It’s often said that art doesn’t rise out of nothingness. It isn’t always entirely original as it’s always inspired or derived from something or the other. It’s true as an artist cannot create inspired art in isolation from the world, living in a cave alone.
The artists have surely found their muse in a plethora of objects, humans, cultures, and experiences. In the 1900s, European artists like Picasso and Matisse felt an invisible string drawing them towards the profusely rich African culture of art.
African art was a new take for these European artists with its distorted figures and brilliant yet graphic sculptures. The raw beauty and the years of heritage behind such art aided it in going international whose process we’ll unravel in the next section.
What Made African Art So Special and Intriguing?
The colonizers brought back the jewels of African art which helped shape the face of Modern art all over the world. This art was usually candid visual depictions of the native African communities that narrated the story of their culture.
The emphasis has been on the human figure in the form of metallic and wooden sculptures or bold masks, made to look like natural depictions. It wasn’t always humans, sometimes it was an intermingling of man and mammal with elongated silhouettes which looked like it was made with a free hand, adding on to its beauty.
Influence of African Art on Henri Matisse
The Parisian artist who’s known to have beautified Modern art and shaped its fabric traveled a lot to stand apart in terms of his work from his contemporaries. In the early 20th century, he found himself in Algeria, falling in love with the candid African art and started emulating techniques used in it to implement in his works.
His influence and fascination became crystal clear in many of his works like Marguerite, 1907 which is a portrayal of his daughter. This painting has a stark resemblance to an African mask he owned whose elements he added into his daughter’s asymmetrical face to make it more appealing.
Similarly, in the portrait of his wife, Madame Matisse, Henri has borrowed from the Mask of Sira Punnu. He has structured his wife’s face to match the mask by arching the eyebrows differently as well as giving her mouth a very geometrical curve on its top.
Also, if you closely look at Red Interior Still Life On A Blue Table by Matisse, you’ll notice a zigzag alike pattern running across the wall. The exaggerated geometric print is similar to the Kuba Cloth which is African hand-woven fabric.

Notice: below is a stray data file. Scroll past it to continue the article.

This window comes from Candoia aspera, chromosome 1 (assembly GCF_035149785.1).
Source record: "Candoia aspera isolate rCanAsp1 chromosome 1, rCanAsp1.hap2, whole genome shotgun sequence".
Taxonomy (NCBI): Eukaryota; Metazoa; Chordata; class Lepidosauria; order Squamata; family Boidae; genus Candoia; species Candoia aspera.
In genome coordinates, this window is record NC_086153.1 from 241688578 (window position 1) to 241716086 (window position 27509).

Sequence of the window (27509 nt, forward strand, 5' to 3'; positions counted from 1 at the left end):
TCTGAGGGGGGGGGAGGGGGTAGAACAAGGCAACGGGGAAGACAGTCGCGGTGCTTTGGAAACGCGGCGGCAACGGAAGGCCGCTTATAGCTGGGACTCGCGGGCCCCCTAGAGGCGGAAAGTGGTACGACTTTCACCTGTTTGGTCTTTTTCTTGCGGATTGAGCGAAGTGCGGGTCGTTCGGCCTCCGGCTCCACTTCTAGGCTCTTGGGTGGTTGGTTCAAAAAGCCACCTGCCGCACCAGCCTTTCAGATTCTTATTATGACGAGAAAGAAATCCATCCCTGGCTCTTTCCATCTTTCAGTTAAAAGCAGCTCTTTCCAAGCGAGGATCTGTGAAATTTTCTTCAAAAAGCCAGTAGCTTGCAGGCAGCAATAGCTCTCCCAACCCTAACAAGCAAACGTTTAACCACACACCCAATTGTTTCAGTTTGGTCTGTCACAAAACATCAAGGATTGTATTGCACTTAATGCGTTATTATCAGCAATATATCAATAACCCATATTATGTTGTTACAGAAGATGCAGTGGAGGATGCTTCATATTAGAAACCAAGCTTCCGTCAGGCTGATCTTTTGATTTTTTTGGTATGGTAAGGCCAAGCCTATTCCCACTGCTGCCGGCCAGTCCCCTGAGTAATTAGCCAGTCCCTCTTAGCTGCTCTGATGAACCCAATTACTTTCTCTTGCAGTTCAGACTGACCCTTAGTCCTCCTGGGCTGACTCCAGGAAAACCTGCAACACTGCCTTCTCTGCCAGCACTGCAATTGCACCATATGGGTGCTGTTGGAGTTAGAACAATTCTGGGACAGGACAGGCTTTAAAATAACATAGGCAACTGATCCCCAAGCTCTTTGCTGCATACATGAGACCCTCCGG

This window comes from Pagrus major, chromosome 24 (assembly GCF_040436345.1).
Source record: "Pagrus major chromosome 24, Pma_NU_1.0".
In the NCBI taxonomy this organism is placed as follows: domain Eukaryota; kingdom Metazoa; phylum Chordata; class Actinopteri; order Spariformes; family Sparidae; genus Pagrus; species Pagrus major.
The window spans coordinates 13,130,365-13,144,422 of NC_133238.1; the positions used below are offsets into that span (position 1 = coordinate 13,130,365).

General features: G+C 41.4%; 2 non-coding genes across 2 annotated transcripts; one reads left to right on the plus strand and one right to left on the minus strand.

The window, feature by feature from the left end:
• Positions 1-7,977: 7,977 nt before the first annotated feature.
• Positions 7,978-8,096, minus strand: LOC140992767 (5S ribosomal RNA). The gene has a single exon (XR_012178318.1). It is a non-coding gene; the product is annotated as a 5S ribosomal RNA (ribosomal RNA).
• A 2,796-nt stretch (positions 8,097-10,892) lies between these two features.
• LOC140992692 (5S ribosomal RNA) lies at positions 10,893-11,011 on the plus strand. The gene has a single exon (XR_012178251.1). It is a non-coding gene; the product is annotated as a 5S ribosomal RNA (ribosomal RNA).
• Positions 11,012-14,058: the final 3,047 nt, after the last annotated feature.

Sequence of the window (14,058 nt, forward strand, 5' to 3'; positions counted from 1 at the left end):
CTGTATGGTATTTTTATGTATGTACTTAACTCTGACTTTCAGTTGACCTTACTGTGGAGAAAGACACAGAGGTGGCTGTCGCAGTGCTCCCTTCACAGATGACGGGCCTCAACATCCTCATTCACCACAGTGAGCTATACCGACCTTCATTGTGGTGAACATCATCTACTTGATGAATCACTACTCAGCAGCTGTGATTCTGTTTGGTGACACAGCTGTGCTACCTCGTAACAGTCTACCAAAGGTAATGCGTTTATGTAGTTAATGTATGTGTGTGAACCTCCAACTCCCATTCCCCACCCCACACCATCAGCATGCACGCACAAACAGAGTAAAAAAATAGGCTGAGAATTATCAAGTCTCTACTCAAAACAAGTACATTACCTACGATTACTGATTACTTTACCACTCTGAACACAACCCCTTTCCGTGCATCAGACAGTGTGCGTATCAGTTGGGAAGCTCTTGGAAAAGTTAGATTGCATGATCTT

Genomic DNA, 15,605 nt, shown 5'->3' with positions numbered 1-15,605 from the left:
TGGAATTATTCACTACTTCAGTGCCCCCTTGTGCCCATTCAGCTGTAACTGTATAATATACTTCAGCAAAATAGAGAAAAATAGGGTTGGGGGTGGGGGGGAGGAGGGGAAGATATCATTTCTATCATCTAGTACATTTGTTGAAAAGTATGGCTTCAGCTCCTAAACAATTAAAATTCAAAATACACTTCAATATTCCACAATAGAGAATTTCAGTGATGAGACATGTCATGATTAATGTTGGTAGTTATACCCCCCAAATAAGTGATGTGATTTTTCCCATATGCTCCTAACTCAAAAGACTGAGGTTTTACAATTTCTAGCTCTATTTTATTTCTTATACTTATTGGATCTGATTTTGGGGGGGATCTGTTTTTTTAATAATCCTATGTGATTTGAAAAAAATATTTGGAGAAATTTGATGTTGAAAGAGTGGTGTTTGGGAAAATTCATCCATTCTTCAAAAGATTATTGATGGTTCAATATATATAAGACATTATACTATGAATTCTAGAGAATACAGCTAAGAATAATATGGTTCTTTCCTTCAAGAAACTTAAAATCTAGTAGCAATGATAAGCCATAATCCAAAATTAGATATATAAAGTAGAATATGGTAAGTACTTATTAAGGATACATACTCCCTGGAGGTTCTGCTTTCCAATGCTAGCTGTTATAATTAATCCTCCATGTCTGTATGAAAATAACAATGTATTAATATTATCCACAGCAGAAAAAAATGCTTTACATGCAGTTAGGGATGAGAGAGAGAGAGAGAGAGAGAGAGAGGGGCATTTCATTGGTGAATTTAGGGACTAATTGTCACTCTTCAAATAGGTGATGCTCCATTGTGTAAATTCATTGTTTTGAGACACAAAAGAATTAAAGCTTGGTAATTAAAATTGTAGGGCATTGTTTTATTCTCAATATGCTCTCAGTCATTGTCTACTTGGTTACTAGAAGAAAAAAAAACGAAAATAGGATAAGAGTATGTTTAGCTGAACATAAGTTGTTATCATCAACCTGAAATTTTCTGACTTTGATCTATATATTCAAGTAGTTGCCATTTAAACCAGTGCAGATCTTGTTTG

Picasso’s Toying of African Art
1907-09 was called Picasso’s African Period which kick-started the Cubist Movement. He became strongly enamored with African culture and the way it was molded into sculptures and masks which gave birth to one of his monumental paintings, Les Demoiselles d’Avignon 1907.
He had been stuck with this painting which he finally repainted with mask-like silhouettes for the faces of the women. It showed five African prostitutes as he was immensely deep into using earthy palettes and chocolate tones.
He painted the nude bodies of the women to be genetically structured rather than portraying them as erotic. It gave off a powerfully stunning message as they looked flabbergasted whilst holding a skull in their hand. Later on, this masterpiece was called “a manifesto of Modern Art.”
How African Influences Bred into Picasso and Matisse’s Work?
Henri Matisse and Pablo Picasso had a bittersweet relationship with each other when they were contemporaries as one was always trying to step on the other’s toe. As Henri was already acquainted with the grandeur of African art, ironically he was the one to introduce the same to Picasso.
Marissa purchased a Congolese figure which was an epitome of African art and later, showed it to Picasso who found it profoundly beautiful. Picasso got so fascinated with the wooden sculpture that it filled him with inspiration, making him complete Gertrude Stein. Picasso gave this portrait the face resembling the Congolese figure which sufficed his purpose.
African influences were rubbing off on him and then, he stumbled upon Matisse’s Blue Nude which shook Pablo off his feet. Pablo was having trouble finishing Demoiselles and this masterpiece pushed him off the edge as he felt Matisse was becoming better. Jealousy motivated Picasso to craft his masterpiece to stay a step ahead of Matisse.
The Bottom Line
The repercussion of colonization brought the beauty of African Art into the European art scene through the artworks of Matisse and Picasso. The eons of culture that emblazons on the mask and sculptures that constitute African art were so fascinating that it changed the face of the Modernist Art movements. If you want to learn more, start with Matisse artworks, you can explore them here: https://www.1st-art-gallery.com/Henri-Matisse/Henri-Matisse-oil-paintings.html